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James Brown: Getting on his good foot, ‘Soul Train’ 1973
05.02.2013
05:32 pm
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Here comes the Super Brother—James Brown hitting the spot and getting mystical about education (“The only way you can live is to know. And to not to know, you can never live”) on Soul Train in 1973. He gives a slower, funkier version of “Sex Machine” (listen to that guitar) and impressive versions of “Try Me,” “Get On The Good Foot,” “Soul Power” and the excellent “Escapism.”
 

 

Posted by Paul Gallagher
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05.02.2013
05:32 pm
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Gorgeous Donna Summer mural by Serve
05.18.2012
08:54 am
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Via Ego Trip:

Moved by the news of Donna Summer’s death, South Bronx-bred aerosol artist and DJ, SERVE (a/k/a SERVE ONE), wasted no time painting the stunning mural pictured above in homage to the late singer. With “Last Dance” – the title of Summer’s 1978 classic – emblazoned by an iconic image from the cover of her Live & More LP of the same year, it’s a beautiful piece of work. “I just had to do it…” SERVE wrote on his Facebook wall to the enthusiastic response of friends. Props, SERVE. RIP, Donna Summer.

Beautiful.

Here’s another thing of rare beauty, Donna performing the wonderful “Spring Affair” from the Four Seasons Of Love EP on Soul Train:
 

Posted by Niall O'Conghaile
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05.18.2012
08:54 am
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RIP Don Cornelius of Soul Train
02.01.2012
09:50 am
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Don Cornelius, creator and star of Soul Tain, has been found dead at his home in Sherman Oaks, California. From TMZ:

Law enforcement sources tell us ... Cornelius died from a gunshot wound to the head and officials believe the wound was self-inflicted.

Sad news indeed - I had only posted on Soul Train here on DM a few weeks ago. Thanks for all the awesomeness, Don! In memory here’s the man himself introducing the legendary Soul Train line dancers to Earth Wind and Fire’s “Mighty Mighty” in 1974:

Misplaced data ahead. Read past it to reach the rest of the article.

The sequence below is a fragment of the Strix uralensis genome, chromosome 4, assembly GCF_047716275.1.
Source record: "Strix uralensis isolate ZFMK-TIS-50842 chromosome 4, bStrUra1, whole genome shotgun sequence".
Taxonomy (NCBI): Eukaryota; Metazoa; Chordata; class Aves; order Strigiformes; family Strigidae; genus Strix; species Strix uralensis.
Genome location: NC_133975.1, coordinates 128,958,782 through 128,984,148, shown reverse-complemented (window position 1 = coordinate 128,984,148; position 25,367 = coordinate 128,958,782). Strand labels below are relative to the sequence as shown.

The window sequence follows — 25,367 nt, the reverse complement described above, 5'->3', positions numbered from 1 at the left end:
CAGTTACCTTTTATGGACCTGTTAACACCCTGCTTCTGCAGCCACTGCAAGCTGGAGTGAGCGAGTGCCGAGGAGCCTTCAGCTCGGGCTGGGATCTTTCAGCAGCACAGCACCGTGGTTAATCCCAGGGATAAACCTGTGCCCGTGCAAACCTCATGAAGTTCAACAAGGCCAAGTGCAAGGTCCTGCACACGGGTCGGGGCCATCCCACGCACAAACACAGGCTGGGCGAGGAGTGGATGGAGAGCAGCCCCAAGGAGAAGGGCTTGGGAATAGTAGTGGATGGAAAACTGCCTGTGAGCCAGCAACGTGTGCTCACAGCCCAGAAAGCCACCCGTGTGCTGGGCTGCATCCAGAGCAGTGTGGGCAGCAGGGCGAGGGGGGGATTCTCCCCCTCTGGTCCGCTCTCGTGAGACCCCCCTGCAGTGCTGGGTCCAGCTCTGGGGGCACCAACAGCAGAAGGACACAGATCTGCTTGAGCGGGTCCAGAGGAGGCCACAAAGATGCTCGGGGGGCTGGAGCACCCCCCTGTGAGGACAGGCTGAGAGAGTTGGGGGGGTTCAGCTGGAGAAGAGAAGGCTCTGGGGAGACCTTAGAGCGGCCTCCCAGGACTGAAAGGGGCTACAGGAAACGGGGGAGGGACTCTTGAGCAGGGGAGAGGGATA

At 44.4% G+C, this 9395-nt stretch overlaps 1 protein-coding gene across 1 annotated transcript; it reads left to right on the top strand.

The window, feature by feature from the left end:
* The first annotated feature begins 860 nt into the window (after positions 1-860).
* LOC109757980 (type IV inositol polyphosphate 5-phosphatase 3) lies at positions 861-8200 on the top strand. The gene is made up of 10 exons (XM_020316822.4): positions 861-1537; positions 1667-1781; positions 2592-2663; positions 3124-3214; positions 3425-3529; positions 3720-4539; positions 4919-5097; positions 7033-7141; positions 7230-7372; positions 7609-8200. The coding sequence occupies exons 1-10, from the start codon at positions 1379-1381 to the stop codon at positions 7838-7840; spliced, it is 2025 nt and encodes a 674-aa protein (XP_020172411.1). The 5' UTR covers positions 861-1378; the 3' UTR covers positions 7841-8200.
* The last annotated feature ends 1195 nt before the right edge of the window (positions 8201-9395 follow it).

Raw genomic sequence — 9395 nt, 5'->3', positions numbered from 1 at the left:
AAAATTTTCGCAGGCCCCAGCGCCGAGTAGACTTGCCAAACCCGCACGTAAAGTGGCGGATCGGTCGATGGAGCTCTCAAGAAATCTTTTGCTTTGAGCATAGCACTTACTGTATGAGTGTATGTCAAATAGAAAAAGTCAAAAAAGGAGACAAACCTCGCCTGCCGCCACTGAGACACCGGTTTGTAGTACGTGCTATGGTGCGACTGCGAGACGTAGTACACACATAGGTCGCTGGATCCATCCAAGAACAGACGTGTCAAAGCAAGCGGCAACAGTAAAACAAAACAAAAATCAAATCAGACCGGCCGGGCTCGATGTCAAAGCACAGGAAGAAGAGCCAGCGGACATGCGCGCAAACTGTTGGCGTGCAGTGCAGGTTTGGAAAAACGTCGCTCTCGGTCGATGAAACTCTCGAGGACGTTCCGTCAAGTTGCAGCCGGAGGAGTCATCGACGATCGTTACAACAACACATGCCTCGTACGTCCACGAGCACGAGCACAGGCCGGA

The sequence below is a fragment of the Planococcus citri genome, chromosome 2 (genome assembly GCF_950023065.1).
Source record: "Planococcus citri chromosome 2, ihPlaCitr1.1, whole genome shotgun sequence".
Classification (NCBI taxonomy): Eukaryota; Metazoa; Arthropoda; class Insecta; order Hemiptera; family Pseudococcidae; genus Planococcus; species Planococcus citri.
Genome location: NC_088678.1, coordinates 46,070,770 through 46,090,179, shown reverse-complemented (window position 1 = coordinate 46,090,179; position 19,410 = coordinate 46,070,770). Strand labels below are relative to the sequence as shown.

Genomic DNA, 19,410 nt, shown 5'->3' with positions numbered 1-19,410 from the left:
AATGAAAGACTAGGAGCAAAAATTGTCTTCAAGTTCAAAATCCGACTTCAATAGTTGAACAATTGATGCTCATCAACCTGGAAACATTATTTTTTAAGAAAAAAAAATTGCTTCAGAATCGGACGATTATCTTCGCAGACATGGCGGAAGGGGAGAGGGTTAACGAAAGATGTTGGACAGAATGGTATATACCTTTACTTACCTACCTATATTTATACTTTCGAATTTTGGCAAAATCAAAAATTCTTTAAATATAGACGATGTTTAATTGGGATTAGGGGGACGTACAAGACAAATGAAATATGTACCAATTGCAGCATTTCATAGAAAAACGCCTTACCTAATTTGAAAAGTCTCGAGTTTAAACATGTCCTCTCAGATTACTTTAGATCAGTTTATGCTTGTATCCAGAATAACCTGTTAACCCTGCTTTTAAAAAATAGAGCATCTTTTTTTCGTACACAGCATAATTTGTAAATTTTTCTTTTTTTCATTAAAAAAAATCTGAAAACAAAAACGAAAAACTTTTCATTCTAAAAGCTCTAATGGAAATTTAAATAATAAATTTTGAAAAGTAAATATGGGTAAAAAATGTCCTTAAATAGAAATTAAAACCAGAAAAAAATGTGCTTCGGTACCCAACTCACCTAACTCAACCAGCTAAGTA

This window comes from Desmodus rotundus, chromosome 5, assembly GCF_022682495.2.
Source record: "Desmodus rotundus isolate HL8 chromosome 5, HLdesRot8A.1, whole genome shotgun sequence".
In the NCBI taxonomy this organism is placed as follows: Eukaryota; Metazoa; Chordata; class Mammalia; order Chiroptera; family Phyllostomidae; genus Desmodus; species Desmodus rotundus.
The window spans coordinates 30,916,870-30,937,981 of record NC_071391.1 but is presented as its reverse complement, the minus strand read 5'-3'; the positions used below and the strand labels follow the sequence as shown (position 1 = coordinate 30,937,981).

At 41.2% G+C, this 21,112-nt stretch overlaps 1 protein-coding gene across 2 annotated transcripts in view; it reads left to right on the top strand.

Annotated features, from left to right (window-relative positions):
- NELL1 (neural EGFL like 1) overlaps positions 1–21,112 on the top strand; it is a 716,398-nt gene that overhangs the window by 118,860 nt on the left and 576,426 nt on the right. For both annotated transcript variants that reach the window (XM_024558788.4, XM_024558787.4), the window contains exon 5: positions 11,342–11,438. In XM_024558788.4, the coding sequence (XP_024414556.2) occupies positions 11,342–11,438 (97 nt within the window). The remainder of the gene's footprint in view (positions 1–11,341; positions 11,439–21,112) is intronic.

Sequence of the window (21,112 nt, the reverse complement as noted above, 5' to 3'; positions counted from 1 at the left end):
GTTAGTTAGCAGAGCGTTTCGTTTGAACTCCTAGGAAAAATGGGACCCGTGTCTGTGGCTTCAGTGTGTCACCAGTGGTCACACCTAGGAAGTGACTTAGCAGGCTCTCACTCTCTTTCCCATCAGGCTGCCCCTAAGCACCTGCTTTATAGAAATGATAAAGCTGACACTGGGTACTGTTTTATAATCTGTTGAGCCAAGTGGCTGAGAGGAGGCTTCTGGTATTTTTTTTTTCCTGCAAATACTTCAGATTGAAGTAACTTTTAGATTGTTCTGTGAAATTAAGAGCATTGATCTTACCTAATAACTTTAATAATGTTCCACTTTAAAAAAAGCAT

Previously on Dangerous Minds:
Have Yourself A Soul Train Sunday

Posted by Niall O'Conghaile
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02.01.2012
09:50 am
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Have yourself a ‘Soul Train’ Sunday
01.15.2012
08:38 pm
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And why the hell not? Here are some classic clips from Soul Train that are guaranteed to make you feel good, and maybe even get up and shake your ass!

You know, with all the Seventies-related posts here on DM, it’s good to remember that the decade was not all about white boys with guitars (though some of the clips below are from the early 80s too). These dancers are hot as hell - without resorting to showing acres of flesh - and isn’t it nice to see people actually interacting with each other when they dance?

Harold Melvin & The Blue Notes “Bad Luck”
 

 
After the jump, Kool & The Gang, Rufus & Chaka Khan, Marvin Gaye, Trussell and Yellow Magic Orchestra…

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Posted by Niall O'Conghaile
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01.15.2012
08:38 pm
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Moon Shoes Boogieland: the best of Soul Train line dances
07.25.2011
12:15 pm
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I like how someone points out in the YouTube comments that Americans are too fat to dance like this anymore.

 
(via Nerdcore)

Posted by Tara McGinley
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07.25.2011
12:15 pm
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David Bowie VS. Booker T: Hammond B3 meets ‘Fame’ on Soul Train

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The Brat mashes up David Bowie performing ‘Fame’ on Soul Train with Booker T’s ‘Potato Hole’ and I like it. That Hammond B3 adds some serious soul sauce to Bowie’s classic.

David’s performance of ‘Fame’ on Soul Train is not commercially available and that’s a drag.
 

Posted by Marc Campbell
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11.27.2010
01:31 am